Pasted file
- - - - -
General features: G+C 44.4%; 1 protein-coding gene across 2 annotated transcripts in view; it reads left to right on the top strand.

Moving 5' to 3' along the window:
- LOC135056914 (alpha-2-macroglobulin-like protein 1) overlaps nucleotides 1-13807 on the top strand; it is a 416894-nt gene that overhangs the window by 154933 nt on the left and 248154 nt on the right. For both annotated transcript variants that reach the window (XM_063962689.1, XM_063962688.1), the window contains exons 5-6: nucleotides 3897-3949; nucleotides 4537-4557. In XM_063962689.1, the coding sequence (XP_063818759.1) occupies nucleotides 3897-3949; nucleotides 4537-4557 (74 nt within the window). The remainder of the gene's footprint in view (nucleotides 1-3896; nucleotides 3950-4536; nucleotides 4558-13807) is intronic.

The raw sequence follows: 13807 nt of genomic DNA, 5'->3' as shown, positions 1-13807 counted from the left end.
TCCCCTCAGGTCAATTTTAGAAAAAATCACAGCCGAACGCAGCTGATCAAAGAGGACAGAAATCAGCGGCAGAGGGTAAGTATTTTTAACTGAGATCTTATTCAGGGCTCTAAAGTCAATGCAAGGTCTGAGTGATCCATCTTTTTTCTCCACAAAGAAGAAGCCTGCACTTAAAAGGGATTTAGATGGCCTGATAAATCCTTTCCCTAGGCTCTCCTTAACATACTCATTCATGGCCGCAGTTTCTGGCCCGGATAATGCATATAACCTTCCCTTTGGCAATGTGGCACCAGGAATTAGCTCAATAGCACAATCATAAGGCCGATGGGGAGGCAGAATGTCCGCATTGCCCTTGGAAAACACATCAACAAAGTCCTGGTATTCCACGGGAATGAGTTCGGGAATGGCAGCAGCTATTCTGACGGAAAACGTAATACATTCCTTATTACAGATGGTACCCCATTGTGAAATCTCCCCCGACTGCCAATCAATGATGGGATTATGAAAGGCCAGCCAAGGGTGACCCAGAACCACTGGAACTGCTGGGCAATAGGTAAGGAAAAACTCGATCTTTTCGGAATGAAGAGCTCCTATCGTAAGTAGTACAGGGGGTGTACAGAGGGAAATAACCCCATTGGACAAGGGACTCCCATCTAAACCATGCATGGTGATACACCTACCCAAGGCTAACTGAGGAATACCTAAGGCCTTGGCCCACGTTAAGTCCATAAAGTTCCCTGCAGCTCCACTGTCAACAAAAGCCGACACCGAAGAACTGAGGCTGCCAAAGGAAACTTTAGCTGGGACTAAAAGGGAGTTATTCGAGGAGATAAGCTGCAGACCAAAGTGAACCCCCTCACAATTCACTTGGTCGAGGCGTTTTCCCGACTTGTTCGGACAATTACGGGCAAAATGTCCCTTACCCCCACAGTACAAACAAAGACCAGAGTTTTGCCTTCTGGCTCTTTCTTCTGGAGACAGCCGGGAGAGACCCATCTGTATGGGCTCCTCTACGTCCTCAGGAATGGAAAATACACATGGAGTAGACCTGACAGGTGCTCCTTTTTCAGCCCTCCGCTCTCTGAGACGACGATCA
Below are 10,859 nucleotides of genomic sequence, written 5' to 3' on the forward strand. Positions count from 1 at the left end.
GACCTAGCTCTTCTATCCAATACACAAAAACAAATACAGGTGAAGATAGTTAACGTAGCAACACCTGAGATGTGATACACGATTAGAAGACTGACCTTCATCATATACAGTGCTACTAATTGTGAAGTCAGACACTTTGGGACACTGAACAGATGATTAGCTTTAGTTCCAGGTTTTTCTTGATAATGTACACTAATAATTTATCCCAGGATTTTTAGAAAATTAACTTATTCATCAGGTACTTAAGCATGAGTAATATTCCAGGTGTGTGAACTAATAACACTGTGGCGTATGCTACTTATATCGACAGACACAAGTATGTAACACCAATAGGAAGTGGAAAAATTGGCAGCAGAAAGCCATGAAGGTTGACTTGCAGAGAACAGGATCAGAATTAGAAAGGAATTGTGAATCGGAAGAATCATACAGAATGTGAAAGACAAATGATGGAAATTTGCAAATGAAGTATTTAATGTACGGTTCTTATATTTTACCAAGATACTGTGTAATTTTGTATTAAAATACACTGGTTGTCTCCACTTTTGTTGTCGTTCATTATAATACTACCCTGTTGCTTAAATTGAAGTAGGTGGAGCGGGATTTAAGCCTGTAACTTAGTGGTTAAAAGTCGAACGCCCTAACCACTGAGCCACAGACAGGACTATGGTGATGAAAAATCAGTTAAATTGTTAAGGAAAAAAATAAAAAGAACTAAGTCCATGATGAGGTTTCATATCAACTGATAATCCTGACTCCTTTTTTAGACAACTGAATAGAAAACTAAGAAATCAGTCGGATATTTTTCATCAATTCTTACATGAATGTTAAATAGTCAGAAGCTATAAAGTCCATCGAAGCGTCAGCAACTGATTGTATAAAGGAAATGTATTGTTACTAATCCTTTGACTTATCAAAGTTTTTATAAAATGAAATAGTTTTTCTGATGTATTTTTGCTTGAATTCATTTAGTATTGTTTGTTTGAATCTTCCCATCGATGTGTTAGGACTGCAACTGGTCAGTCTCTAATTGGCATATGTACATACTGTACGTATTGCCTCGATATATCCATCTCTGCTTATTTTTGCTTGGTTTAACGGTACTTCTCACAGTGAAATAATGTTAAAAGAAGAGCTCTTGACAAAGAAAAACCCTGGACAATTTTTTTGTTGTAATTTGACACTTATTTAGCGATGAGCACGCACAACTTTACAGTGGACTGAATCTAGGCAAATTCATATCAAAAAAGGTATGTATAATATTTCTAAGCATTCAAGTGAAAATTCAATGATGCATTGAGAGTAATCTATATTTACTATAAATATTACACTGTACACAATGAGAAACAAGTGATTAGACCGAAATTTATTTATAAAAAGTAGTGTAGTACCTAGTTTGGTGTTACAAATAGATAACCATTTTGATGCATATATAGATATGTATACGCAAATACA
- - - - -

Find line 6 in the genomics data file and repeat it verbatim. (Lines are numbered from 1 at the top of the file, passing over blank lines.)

Below are 10,859 nucleotides of genomic sequence, written 5' to 3' on the forward strand. Positions count from 1 at the left end.